Reference : UMR9004-MICBLA-001
Workplace : MONTPELLIER
Date of publication : Tuesday, May 3, 2022
Scientific Responsible name : Mickael Blaise
Type of Contract : PhD Student contract / Thesis offer
Contract Period : 36 months
Start date of the thesis : 3 October 2022
Proportion of work : Full time
Remuneration : 2 135,00 € gross monthly
Description of the thesis topic
According to the World Health Organization each year, approximately 1.5 million people die of tuberculosis (TB) and 10 million people are newly infected. Despite the existence of effective treatments, the TB mortality remains very high due to co-infection with HIV, the difficulty in diagnosing the disease, and the emergence of multi-, ultra- or totally- resistant strains of Mycobacterium tuberculosis to antibiotics.
Thus, it is urgent, to stop the progression of the disease, counteract drug resistance, develop new therapeutic strategies, and in particular find new pharmacological targets. The mycobacterial cell wall (mycomembrane) is very atypical and differs from the one of the classical gram-positive bacteria. The presence of fatty acids notably mycolic acids with very long aliphatic chains renders the cell wall very hydrophobic and thus limits drug penetration. The enzymes involved in the synthesis of the mycomembrane are often essential for the growth of the bacillus and represent potential therapeutic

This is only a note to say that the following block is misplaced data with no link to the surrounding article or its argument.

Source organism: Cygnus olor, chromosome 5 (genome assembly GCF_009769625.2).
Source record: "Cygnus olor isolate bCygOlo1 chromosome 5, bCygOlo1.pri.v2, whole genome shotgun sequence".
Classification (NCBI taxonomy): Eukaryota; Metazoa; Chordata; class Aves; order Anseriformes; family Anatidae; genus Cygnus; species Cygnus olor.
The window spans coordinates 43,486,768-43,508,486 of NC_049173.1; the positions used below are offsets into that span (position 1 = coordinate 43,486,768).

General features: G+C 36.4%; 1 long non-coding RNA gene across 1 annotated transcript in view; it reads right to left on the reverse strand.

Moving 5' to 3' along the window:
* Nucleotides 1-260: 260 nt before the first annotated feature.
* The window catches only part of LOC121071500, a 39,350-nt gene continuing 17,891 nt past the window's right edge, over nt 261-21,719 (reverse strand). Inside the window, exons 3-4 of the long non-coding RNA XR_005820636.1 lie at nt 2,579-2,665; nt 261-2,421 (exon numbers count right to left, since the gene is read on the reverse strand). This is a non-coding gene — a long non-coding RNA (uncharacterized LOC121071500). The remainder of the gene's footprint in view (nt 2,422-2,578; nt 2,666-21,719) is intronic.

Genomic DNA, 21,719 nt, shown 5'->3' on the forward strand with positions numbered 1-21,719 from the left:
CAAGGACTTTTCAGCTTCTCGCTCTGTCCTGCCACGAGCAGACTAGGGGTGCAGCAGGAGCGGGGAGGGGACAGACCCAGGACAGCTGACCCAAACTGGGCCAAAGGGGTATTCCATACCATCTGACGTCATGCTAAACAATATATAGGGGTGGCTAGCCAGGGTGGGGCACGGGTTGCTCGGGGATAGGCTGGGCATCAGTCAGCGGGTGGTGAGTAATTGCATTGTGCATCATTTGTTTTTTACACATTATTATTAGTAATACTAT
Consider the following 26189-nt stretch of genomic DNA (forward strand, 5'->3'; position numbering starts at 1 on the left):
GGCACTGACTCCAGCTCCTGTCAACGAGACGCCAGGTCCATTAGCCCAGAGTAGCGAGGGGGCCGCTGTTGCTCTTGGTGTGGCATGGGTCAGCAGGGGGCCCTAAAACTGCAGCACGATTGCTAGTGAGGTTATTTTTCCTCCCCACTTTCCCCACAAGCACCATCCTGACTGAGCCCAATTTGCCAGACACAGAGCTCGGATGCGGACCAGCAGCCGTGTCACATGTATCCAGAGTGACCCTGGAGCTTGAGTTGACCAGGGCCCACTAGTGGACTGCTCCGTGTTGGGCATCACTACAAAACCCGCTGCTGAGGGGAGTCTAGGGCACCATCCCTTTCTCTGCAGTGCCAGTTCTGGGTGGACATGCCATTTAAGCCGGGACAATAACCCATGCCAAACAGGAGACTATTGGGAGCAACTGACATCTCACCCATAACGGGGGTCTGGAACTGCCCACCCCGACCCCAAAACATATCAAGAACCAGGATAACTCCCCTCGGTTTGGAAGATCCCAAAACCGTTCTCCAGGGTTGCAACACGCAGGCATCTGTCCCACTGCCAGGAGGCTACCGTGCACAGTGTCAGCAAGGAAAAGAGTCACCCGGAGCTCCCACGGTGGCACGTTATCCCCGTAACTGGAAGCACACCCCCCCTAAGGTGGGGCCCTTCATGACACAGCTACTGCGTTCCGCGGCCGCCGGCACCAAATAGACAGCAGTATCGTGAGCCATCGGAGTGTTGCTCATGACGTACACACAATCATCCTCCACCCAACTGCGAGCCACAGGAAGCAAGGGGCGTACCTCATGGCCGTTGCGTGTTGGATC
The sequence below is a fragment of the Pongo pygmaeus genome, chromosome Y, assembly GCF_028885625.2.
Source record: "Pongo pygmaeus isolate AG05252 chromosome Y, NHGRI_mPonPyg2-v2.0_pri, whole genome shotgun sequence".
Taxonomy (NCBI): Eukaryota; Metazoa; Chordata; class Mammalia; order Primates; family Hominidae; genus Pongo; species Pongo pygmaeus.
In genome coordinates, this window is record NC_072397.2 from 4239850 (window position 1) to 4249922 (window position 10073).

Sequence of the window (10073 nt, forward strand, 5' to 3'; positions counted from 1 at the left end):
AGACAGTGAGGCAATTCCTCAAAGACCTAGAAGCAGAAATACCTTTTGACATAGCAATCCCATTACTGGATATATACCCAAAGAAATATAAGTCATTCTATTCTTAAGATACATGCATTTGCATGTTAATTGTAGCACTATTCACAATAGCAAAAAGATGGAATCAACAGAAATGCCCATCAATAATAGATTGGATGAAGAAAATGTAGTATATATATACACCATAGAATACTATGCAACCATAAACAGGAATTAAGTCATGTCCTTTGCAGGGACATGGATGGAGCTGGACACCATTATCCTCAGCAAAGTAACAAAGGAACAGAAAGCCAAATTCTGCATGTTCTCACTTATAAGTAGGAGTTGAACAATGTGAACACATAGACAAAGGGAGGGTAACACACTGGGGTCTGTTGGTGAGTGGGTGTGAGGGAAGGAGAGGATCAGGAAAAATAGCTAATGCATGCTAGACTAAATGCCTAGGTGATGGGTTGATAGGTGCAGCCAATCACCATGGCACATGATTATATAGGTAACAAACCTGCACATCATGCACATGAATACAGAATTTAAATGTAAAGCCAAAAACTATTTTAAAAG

The trehalose monomycolate (TMM) transporter called MmpL3 flips TMM over the plasma membrane. Thus, MmpL3 is essential for the mycomembrane constitution and has emerged in recent years as a very interesting therapeutic target to exploit. Although the three-dimensional structure of MmpL3 has been solved, the molecular details of TMM transport, as well as the mode of action of inhibitors targeting MmpL3, remain to be fully understood.
The thesis project will focus on the structural and functional study of MmpL3. This project will involve various techniques including molecular biology, biochemistry (production and purification of recombinant membrane and soluble proteins), structural biology (X-ray crystallography and cryo-electron microscopy), and bioinformatics.
The thesis must begin on October 1st, 2022, and will be fully funded for 36 months by the CNRS as part of the joint CNRS-University of Copenhagen program. The student will work at IRIM in the “Bacterial Enzymes and antibiotic resistance” team.
The project will involve a close collaboration with the group of Dr. Pontus Gourdon at the University of Copenhagen, Denmark. In particular, the PhD thesis student will have to spend a total of 6 months over several stays in the Danish laboratory.
The PhD thesis will be funded by the joint program CNRS-Copenhagen University. The PhD student will work mainly in the BEAR team at the ''Institut de Recherche en Infectiologie de Montpellier''
Constraints and risks
The PhD student will spend a mininum of 6 months (over several stays) at the danish institute.
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